People often bounce the idea of soul mates around: *“I think he or she is THE ONE for you.”* But is there such a thing? Yes, absolutely. We can mathematically prove this with a thought experiment. However, just like any other proof, we need to make an assumption:

A human changes through time and we will assume that we know of all changes a human life undergoes in his/her entire life.

Now, take a woman and randomly pull two men from the entire world. If we know exactly how the woman and the two men will change through time, then one of the men will be a better match than the other. Let’s keep the better match and randomly pull another man from the world. We continually do this comparison until there are no more men left in the world. The last man standing is *“The One.”*

Of course, it isn’t very realistic to know that 1 out of billions of people on the planet is best for you. But if you agree with the proof above, then we can reduce the sample size to something more feasible – which includes everyone you will and have met in your entire lifetime. Running through the same analogy again, we come to the same conclusion: One of them will be **The One** for you.

__A rigorous mathematical explanation for the proof given above__

There are * X* traits/personalities/attitudes that exists in a human being which can be scored using

*. The score for a trait is a function of time, therefore, making it a time-dependent variable denoted by*

**S**

**t****.**An ordered pairwise-set for two individuals A and B is created, meaning that

**S**does not equal

_{Xt}(A,B)**S**In other words, Person A’s preference through time does not equal to Person B’s preference through time.

_{Xt}(B,A).We need to find the maximum for this function:

**max ∑ S _{Xt}(A,B) + S_{Xt}(B,A)**

**for all paired individuals A,B with respect to time t scored on traits X**

The world population is estimated to be 7.4 billion and let’s assume that we meet 100,000 people in our lifetime, which is probably a gross exaggeration. This equates to crossing paths with **0.0000142% **of the world’s population! In contrast, we will never meet **99.9999858% **of the world. Wow!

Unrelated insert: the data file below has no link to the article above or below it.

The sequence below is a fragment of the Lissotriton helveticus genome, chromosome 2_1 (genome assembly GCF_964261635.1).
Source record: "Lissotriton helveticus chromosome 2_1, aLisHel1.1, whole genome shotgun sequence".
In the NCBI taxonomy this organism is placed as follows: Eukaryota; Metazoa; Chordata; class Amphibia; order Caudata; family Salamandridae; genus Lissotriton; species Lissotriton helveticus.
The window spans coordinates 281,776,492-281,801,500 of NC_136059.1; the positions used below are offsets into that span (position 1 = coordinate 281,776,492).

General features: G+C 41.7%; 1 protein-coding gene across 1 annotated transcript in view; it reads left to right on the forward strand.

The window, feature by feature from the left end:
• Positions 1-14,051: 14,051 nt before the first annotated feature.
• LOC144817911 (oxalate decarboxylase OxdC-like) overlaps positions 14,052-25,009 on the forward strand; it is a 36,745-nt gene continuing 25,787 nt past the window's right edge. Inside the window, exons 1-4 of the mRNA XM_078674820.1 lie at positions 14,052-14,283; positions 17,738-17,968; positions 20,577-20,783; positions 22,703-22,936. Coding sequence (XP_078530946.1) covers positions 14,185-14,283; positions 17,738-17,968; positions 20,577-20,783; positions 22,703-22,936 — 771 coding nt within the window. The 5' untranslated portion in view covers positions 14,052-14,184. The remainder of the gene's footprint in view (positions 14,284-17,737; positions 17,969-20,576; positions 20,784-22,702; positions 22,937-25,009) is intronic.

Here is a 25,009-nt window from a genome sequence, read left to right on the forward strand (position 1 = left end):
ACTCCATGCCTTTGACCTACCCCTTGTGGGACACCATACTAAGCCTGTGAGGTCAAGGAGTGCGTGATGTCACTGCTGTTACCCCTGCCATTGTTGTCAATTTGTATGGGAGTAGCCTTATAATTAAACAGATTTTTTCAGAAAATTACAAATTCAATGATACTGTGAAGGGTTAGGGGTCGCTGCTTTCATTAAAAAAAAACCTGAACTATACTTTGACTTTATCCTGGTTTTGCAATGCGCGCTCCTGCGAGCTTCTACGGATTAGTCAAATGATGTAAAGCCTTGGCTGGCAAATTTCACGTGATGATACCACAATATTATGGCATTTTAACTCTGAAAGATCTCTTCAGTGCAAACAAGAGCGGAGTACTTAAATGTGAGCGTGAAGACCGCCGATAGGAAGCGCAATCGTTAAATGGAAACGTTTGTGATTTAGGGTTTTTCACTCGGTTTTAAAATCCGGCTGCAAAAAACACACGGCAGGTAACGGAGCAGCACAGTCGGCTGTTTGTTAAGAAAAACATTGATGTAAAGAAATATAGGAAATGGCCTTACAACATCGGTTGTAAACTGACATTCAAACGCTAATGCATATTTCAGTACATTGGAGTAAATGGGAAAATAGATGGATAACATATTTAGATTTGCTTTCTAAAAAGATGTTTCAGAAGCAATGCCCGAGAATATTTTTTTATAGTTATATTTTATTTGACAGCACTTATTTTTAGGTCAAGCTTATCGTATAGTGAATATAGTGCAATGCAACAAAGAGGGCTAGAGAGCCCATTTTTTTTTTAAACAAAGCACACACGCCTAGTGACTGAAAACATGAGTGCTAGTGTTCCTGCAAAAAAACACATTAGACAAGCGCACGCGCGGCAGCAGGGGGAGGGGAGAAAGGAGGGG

Since the majority never cross paths, they must be independent sets, which then gives us the ability to quantify a score based on the desired traits an individual prefers through time. Using the ordering principle defined above, we can order the scores obtained for each individual to determine the best match between each couple. We then eliminate each person from our set by pairing the highest scored pair first. And continue eliminating them until there are no more possible pairs left to choose from. Each of these pairs will be correctly paired with The One, even though they will never meet.

For the case where a couple does in fact cross paths, it is certainly more complicated in nature. However, we would know that such a pair must have a higher score than any pair of their respective pairs in the 99.9999858% data set. This is certainly less likely to occur, which is why it is considered a rarity to spend one’s life with “**The One**.”

My proof doesn’t state that a person will actually meet their perfect match; instead, my proof shows that such a person exists.

Very interesting! You’ve essentially created a well-ordering principle for human relationships. One thing I’d like to point out, though: You actually make a second, implicit assumption with your proof: That out of any two individuals, one can be definitively picked as best (or, more specifically, you assume that knowledge of two individual’s development through time is sufficient to generate an orderable “matchability” between said individuals). Given the multidimensionality of human behavior and personality traits, I am hesitant to accept this assumption as true (It’s sort of like trying to create an ordering for complex numbers or octonions), and so I am also hesitant to accept your proof as correct. I would also like to point out that the development of an individual depends quite directly on those whom they spend their life with — and more specifically *when* they spend their life with these individuals. It is theoretically envision-able that two individuals may be either an excellent match, or a horrible match, depending upon at what point they meet in their lives. In other words, an individual’s “True One” has the potential to change with respect to time — an implication which on its own would prove the non-universality of the existence of a True One, due to the chronological plurality of True One’s exhibited, for instance, by the example individual above. We could resolve this by reducing the matchability of an individual between two individuals to the matchability of those two at the exact moment they are fated to meet — but the minute we bring fate into the matter, we have already lost; Our True One becomes the one we ultimately end up spending our lives with, regardless of their matchability.

Dear Georges,

Thank you for your comment and interest in my post!

I agree that my initial proof was loosely defined and I’ve added a rigorous explanation for each of the variables above. I would love to hear your comments regarding the extended version of the proof.

Please remember that I am not stating that one will be paired up correctly with the “The One” but rather that such a person exists.

Thanks,

Nima Farzaneh